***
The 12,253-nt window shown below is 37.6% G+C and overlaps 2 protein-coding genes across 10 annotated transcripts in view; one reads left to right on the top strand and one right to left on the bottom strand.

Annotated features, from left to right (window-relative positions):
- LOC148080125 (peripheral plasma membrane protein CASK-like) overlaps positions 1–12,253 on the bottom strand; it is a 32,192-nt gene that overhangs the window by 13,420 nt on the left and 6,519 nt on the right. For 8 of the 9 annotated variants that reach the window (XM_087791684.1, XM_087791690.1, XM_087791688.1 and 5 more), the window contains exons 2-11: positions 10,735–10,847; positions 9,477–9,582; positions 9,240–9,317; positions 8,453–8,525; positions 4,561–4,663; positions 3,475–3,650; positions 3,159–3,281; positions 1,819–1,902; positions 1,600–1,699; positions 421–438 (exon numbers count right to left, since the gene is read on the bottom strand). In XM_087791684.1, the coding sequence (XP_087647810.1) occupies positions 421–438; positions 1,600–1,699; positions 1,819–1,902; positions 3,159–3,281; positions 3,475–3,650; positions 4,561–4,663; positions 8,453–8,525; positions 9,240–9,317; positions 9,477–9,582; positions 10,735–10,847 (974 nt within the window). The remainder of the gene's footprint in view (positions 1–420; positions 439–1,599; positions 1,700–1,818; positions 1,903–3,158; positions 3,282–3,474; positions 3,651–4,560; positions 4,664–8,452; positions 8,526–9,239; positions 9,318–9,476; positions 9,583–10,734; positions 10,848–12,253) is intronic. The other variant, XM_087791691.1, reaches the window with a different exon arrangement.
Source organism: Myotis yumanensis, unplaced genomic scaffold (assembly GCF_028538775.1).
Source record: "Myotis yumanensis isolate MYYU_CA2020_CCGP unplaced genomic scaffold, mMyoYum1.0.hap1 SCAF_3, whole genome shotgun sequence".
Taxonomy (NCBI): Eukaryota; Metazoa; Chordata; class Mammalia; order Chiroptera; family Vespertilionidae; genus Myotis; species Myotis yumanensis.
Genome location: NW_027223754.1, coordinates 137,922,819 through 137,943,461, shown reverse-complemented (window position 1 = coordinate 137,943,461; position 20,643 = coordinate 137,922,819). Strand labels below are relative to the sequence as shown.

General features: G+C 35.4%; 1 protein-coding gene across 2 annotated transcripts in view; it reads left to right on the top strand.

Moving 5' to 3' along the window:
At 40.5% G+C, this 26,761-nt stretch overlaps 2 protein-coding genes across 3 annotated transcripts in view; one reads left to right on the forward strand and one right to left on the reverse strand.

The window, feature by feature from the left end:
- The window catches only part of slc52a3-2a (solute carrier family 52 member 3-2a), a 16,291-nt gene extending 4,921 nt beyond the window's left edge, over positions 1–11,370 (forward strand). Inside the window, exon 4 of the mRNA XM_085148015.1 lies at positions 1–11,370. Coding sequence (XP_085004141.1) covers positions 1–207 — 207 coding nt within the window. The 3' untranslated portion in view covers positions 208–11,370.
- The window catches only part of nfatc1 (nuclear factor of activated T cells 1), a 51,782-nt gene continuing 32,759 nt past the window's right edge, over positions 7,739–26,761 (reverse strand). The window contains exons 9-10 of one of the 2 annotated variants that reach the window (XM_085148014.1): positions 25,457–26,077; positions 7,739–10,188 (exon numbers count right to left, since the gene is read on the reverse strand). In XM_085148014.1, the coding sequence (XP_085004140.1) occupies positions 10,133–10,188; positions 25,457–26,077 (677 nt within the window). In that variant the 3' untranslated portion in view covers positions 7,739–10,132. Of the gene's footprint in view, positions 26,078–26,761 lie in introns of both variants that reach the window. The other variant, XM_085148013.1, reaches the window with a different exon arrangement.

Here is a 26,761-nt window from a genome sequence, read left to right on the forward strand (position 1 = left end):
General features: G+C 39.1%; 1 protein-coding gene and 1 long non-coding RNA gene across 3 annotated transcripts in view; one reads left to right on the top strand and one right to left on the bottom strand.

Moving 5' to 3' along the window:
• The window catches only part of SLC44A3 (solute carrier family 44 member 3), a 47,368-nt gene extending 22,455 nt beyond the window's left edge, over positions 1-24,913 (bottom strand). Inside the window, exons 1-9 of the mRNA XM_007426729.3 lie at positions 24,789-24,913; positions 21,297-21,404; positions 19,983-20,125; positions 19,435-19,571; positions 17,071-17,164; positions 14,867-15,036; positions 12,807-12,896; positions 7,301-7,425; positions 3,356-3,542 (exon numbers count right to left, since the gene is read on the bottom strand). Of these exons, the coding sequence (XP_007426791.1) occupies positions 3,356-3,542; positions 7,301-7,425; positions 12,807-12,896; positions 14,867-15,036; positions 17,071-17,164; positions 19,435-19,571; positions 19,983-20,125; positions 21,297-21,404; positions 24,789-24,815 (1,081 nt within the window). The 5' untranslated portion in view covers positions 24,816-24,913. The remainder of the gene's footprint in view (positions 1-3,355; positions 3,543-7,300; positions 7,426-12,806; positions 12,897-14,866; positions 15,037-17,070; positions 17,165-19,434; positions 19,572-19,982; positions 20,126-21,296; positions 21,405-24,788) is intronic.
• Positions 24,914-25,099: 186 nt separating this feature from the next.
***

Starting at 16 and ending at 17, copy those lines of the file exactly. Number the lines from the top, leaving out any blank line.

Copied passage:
Moving 5' to 3' along the window:
• The window catches only part of SLC44A3 (solute carrier family 44 member 3), a 47,368-nt gene extending 22,455 nt beyond the window's left edge, over positions 1-24,913 (bottom strand). Inside the window, exons 1-9 of the mRNA XM_007426729.3 lie at positions 24,789-24,913; positions 21,297-21,404; positions 19,983-20,125; positions 19,435-19,571; positions 17,071-17,164; positions 14,867-15,036; positions 12,807-12,896; positions 7,301-7,425; positions 3,356-3,542 (exon numbers count right to left, since the gene is read on the bottom strand). Of these exons, the coding sequence (XP_007426791.1) occupies positions 3,356-3,542; positions 7,301-7,425; positions 12,807-12,896; positions 14,867-15,036; positions 17,071-17,164; positions 19,435-19,571; positions 19,983-20,125; positions 21,297-21,404; positions 24,789-24,815 (1,081 nt within the window). The 5' untranslated portion in view covers positions 24,816-24,913. The remainder of the gene's footprint in view (positions 1-3,355; positions 3,543-7,300; positions 7,426-12,806; positions 12,897-14,866; positions 15,037-17,070; positions 17,165-19,434; positions 19,572-19,982; positions 20,126-21,296; positions 21,405-24,788) is intronic.